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James Murray (lexicographer) Primary editor of the Oxford English Dictionary

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American and British English spelling differences Comparison between US and UK English spelling

Despite the various English dialects spoken from country to country and within different regions of the same country, there are only slight regional variations in English orthography, the two most notable variations being British and American spelling. Many of the differences between American and British English date back to a time before spelling standards were developed. For instance, some spellings seen as "American" today were once commonly used in Britain, and some spellings seen as "British" were once commonly used in the United States.

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Dictionary.com is an online dictionary whose domain was first registered on May 14, 1995. The content for Dictionary.com is based on the latest version of Random House Unabridged Dictionary, with other content from the Collins English Dictionary, American Heritage Dictionary and others.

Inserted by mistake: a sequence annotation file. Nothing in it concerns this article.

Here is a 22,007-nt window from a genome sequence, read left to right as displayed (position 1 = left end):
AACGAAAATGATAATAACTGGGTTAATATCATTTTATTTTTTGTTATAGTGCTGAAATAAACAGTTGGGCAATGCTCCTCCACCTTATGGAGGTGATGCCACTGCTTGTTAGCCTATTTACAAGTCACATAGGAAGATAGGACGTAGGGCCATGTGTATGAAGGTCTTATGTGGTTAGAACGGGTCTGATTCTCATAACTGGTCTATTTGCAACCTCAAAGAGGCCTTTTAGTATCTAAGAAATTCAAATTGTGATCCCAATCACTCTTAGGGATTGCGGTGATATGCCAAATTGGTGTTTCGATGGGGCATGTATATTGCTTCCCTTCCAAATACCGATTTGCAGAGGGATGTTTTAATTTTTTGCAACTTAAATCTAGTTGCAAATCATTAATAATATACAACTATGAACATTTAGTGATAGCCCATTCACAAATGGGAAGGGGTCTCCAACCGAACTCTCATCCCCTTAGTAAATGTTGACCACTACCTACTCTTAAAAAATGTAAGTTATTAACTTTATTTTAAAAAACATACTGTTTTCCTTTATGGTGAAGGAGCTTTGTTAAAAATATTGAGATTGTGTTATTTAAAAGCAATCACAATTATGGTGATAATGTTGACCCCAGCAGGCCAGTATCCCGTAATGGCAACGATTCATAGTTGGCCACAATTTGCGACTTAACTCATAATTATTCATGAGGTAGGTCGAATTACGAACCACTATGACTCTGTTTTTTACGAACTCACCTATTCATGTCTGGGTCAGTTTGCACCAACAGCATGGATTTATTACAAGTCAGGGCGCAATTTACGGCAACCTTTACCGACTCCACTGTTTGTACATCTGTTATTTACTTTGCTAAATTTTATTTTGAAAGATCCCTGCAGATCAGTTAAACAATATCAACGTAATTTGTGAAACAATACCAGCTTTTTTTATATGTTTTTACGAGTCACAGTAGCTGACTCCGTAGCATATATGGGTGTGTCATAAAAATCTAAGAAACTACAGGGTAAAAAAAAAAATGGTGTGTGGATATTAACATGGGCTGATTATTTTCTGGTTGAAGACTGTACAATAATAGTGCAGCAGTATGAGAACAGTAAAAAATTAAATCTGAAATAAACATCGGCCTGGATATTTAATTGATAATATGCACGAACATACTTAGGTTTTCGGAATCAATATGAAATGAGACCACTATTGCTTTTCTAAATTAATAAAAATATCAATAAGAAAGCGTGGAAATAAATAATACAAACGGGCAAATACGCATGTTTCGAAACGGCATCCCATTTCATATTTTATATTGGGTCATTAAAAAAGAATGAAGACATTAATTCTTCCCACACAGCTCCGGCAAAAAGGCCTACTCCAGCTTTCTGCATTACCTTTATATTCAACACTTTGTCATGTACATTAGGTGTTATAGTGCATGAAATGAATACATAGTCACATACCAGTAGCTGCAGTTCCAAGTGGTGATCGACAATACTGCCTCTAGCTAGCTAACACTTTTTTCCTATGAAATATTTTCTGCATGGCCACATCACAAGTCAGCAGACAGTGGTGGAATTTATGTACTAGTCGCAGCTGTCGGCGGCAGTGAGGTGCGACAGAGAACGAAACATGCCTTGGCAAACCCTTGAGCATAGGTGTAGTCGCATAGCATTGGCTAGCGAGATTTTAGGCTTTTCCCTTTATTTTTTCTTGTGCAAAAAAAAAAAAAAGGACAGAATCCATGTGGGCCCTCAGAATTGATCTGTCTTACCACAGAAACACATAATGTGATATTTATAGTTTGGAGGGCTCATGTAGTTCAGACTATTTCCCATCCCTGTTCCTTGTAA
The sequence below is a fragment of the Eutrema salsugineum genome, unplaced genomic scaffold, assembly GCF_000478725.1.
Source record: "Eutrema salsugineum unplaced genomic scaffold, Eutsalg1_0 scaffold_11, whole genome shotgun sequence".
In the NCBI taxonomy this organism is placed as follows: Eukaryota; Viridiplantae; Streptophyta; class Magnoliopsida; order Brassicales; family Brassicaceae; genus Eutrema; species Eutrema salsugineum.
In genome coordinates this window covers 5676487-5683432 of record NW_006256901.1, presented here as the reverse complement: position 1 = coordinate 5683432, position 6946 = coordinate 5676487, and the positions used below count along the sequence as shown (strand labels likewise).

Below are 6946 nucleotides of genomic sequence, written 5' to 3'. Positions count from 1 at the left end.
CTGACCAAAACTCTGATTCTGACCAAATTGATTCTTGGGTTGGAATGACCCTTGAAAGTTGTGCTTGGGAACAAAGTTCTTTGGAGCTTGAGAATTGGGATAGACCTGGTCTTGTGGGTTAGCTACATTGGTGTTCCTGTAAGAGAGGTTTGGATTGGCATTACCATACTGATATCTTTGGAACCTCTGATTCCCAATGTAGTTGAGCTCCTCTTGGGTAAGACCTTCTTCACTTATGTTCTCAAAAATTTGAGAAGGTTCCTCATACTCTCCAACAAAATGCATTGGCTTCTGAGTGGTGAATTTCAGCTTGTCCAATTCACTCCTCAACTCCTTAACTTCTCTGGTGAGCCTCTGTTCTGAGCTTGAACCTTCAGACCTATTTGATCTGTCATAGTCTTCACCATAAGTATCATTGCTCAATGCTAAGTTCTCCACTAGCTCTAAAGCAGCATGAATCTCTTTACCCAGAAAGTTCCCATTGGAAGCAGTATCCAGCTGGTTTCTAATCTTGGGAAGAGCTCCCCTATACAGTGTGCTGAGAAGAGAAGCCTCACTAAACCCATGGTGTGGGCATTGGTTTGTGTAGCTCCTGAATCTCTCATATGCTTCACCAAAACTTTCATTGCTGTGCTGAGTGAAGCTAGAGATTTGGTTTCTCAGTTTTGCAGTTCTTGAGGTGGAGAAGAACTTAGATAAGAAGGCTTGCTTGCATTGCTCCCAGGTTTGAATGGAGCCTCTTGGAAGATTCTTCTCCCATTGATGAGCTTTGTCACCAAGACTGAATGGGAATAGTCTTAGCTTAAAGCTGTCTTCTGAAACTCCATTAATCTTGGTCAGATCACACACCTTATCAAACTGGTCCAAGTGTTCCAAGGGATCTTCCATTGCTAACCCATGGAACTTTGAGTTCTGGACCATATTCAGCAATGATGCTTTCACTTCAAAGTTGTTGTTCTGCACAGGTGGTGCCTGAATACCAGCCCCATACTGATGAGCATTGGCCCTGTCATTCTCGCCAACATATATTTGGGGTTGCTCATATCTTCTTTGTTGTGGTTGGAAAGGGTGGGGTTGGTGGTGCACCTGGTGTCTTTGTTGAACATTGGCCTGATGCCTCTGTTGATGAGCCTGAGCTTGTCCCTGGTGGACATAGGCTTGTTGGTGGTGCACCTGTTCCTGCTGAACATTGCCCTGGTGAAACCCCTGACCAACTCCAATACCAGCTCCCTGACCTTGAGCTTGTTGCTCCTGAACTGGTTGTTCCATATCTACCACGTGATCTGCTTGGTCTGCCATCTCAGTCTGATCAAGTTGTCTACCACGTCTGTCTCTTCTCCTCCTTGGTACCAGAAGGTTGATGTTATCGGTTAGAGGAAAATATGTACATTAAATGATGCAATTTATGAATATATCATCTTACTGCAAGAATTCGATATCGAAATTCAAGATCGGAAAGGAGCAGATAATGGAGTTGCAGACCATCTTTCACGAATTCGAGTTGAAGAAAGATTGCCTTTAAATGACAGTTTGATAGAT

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The English word twat is a vulgarism which literally means the vulva or vagina, and is used figuratively as a derogatory epithet. In British English the epithet denotes an obnoxious or stupid person of either sex, whereas in American English it is rarer and usually applied to a woman. In Britain the usual current pronunciation is ; the older pronunciation, still usual in the United States, is, reflected in the former variant spelling twot. The literal sense is first attested in 1656, the epithet in the 1930s. The word's etymology is uncertain. The American Heritage Dictionary suggests a conjectural Old English word *thwāt, "a cut", cognate with Old Norse þveit (thveit). Jonathon Green suggests a connection with twitchel, a dialect term for a narrow passage.

Google Dictionary Online dictionary service by Google

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<i>Historical Thesaurus of English</i>